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A latch that requires less rotation on the handle to disengage the latch mechanism. Useful for people with ergonomic concerns, like users who suffer from arthritis.
The backset is the distance from the edge of the door to the center of the 2-1/8" bore hole. In the U.S. there are two common backsets for residential locks, 2-3/8" and 2-3/4". We will pack your locks with a 2-3/8" or 2-3/4" latch depending on which backset you specify.
A round hole made using a drill, commonly used in reference to tubular door lock preparations.
An alloy of copper and zinc, brass is the mark of a high quality product in a market where the use of cheaper alloys is becoming more and more common. EMTEK® brass products might look the same as a lesser quality product on the outside, but the finish, strength and lifetime of ours will be superior.
Bronze is a metal alloy consisting primarily of copper that is commonly used in decorative metal work. It was particularly significant in antiquity, giving its name to the Bronze Age.
A non-spring loaded locking mechanism that can only be disengaged by rotating the lock cylinder via key or thumb turn.
A fixed pull attached either directly to a door or with a backplate.
The dimensions that a door must be bored or mortised in order for a handle set to be installed.
A deadbolt featuring a key way on the exterior as well as a key way on the interior.
Dummy sets have no latch and are surface mounted so you can install a dummy set wherever you choose on the door, but they are usually located to match the appearance of nearby operating locks.
A lockset using a keypad input and a user code to engage or disengage the latch bolt.
An entry set with a plate that spans the entire length, from the deadbolt to the bottom of the handle grip.
Levers and some handle grips are either Right handed or Left handed depending on the orientation in which the door opens and the side the hinges are located.
The interconnect device provides an emergency egress function on tubular handle sets. When the deadbolt is in the locked position, simply turning the knob or lever will open both latches. It is especially handy in a fire or many other panic situations.
An ancient practice in which a bronze sculpture (in our case door hardware) is cast from a wax model. The wax model is dipped in a slurry of silica, then more ceramic material is added creating thick walls around the model. At this point the wax is melted out of the ceramic and you are left with an empty ceramic mould. Molten bronze is then poured into the ceramic mould creating a bronze reproduction of the original wax model.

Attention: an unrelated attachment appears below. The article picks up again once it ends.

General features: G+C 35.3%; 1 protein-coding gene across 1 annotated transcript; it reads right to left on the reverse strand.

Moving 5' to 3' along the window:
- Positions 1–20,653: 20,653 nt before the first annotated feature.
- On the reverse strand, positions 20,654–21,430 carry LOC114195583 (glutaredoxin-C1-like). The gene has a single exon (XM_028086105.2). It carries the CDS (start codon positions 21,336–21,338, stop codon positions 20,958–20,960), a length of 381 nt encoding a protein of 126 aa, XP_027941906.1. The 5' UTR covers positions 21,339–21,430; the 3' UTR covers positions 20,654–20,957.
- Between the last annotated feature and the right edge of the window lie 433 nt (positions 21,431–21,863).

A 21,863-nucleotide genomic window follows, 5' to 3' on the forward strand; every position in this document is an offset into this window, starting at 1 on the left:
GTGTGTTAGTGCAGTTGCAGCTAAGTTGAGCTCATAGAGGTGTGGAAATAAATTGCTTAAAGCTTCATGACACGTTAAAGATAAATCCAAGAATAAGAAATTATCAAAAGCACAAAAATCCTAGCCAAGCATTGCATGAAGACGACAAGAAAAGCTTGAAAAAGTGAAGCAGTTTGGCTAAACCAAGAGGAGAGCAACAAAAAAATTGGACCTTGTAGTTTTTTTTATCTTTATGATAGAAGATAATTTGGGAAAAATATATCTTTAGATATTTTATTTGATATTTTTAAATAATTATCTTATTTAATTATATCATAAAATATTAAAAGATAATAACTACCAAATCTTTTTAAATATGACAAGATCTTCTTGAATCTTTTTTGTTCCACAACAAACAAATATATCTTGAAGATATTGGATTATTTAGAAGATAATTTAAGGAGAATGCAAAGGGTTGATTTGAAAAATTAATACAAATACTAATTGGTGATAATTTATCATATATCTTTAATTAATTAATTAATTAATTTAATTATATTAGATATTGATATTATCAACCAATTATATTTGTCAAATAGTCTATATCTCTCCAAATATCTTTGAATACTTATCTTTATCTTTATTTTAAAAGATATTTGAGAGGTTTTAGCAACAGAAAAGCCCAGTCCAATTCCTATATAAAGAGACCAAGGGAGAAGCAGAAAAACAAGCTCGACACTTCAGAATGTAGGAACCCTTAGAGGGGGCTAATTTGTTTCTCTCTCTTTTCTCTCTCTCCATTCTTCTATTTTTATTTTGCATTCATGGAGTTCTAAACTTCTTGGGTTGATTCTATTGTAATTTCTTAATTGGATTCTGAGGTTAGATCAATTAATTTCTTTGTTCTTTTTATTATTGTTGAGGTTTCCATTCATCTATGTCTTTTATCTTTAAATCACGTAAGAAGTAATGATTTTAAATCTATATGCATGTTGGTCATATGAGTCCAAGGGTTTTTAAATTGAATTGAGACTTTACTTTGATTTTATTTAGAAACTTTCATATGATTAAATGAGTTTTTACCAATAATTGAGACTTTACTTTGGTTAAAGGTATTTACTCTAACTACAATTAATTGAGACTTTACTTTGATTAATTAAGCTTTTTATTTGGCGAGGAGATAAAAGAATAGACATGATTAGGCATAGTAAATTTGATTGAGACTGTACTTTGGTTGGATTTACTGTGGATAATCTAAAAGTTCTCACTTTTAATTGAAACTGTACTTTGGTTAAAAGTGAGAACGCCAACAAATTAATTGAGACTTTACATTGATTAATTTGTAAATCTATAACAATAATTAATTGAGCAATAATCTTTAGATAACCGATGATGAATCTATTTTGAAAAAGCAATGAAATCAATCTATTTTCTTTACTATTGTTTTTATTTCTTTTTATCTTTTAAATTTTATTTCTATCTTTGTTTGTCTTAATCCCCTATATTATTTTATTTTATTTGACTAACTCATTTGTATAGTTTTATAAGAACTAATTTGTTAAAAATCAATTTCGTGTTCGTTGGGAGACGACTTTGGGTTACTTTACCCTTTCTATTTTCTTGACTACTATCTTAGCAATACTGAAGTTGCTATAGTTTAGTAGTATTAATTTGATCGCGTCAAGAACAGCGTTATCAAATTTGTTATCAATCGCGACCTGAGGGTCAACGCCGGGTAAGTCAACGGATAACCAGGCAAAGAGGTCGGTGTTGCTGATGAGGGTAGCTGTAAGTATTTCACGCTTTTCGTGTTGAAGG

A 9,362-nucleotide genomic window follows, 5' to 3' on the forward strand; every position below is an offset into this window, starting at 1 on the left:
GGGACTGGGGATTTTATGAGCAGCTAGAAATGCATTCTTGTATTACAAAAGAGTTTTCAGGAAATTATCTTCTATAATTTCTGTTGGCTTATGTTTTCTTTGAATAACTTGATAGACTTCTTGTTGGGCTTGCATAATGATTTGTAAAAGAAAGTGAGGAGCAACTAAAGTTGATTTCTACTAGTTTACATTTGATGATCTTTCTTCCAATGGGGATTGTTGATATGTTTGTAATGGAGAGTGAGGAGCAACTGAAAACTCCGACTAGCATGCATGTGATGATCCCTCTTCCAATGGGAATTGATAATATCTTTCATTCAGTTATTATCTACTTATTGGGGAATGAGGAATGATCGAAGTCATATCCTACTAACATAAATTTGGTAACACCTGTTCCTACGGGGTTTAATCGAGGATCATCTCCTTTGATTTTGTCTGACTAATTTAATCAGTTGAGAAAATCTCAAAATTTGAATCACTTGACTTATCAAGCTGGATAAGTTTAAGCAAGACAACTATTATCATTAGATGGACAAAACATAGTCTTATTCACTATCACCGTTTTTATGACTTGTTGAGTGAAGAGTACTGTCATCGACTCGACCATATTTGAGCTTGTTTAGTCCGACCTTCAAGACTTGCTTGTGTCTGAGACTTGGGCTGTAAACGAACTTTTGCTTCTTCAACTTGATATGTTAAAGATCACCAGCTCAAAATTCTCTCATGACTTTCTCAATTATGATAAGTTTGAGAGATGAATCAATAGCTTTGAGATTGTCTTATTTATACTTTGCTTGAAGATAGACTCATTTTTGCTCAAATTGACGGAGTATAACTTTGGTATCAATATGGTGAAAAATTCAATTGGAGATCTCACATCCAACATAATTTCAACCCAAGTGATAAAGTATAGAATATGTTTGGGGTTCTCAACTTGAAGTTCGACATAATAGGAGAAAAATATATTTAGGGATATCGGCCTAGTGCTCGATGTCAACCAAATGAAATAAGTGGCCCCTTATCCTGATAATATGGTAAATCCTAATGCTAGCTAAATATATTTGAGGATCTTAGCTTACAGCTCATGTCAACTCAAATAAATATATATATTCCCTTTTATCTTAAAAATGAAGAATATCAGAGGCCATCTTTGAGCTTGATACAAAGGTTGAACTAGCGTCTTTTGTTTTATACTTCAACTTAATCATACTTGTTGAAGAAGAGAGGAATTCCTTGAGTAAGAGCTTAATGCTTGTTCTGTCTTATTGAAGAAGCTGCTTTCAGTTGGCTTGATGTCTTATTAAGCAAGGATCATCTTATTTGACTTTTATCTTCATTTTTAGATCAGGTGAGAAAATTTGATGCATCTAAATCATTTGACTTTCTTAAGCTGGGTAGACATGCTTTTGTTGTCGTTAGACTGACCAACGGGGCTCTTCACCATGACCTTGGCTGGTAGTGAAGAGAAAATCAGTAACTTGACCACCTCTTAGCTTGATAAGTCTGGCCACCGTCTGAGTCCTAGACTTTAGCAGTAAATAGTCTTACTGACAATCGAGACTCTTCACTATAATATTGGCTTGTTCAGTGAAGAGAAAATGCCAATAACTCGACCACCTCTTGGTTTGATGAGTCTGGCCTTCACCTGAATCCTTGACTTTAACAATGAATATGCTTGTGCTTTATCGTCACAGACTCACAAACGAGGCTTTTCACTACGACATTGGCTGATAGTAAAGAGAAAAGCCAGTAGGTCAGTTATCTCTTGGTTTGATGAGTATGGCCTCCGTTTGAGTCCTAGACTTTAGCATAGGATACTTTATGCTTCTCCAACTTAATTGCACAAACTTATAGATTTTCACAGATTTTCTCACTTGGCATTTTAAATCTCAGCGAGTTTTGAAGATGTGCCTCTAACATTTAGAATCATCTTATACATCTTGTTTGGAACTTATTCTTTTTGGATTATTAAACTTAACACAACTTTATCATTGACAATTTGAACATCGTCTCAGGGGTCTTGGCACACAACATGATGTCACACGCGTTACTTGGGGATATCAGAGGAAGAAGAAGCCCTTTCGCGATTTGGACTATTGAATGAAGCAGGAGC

An entry set with a plate that spans from the top of the deadbolt to the top of the handle grip.
A lockset that fits in a mortised door, featuring a rectangular hole that a mortise lock body slides into.
Door locks that offer multiple latching points with one locking mechanism.
A handle set without an internal locking mechanism. A passage set is used on a door that doesn't require privacy, for example; between a living room and a kitchen or closet.
A spring loaded mechanism that slides it's bolt into a strike plate on a door jamb, securing the door shut and disengages when the attached knob or lever is turned.
An aesthetically pleasing sheen or coloration that signifies a bronze object's age. Patinas are produced by chemical action, oxidization or sulphurization, during the course of time.
A handle set with a locking mechanism.
A pin that engages the privacy feature on the latch from the interior side of the rosette. Can be disengaged in an emergency by inserting a narrow object (like the end of a paperclip) into the emergency release hole on the exterior rosette.
The furthest distance and object extends off of a surface, like a door or cabinet.
The changing of a lock’s internal pins in order to make the tumbler combination fit a different key.
A decorative trim plate that goes between the knob/lever/handle and door, used in both door and cabinet hardware.
An entry set with separate plates for the deadbolt and handle grip.
A deadbolt featuring a key way on the exterior and thumb turn on the interior.
A hinge that has a built in spring that can facilitate the self closing of a door when it is not propped open.
A highly corrosion-resistant grade of steel containing Chromium.
The metal plate installed on the door jamb that receives the latch bolt when the door is closed.
The flat stub located above the handle on an entry set that disengages the latch bolt.
The turn piece located on the inside trim of a deadbolt that engages/disengages the latch mechanism.
A lockset requiring bored (round) holes rather than a chiseled rectangular mortise door preparation.
Steel that is worked to resemble the rustic hand craftsmanship of wrought iron, which is not commonly produced any more.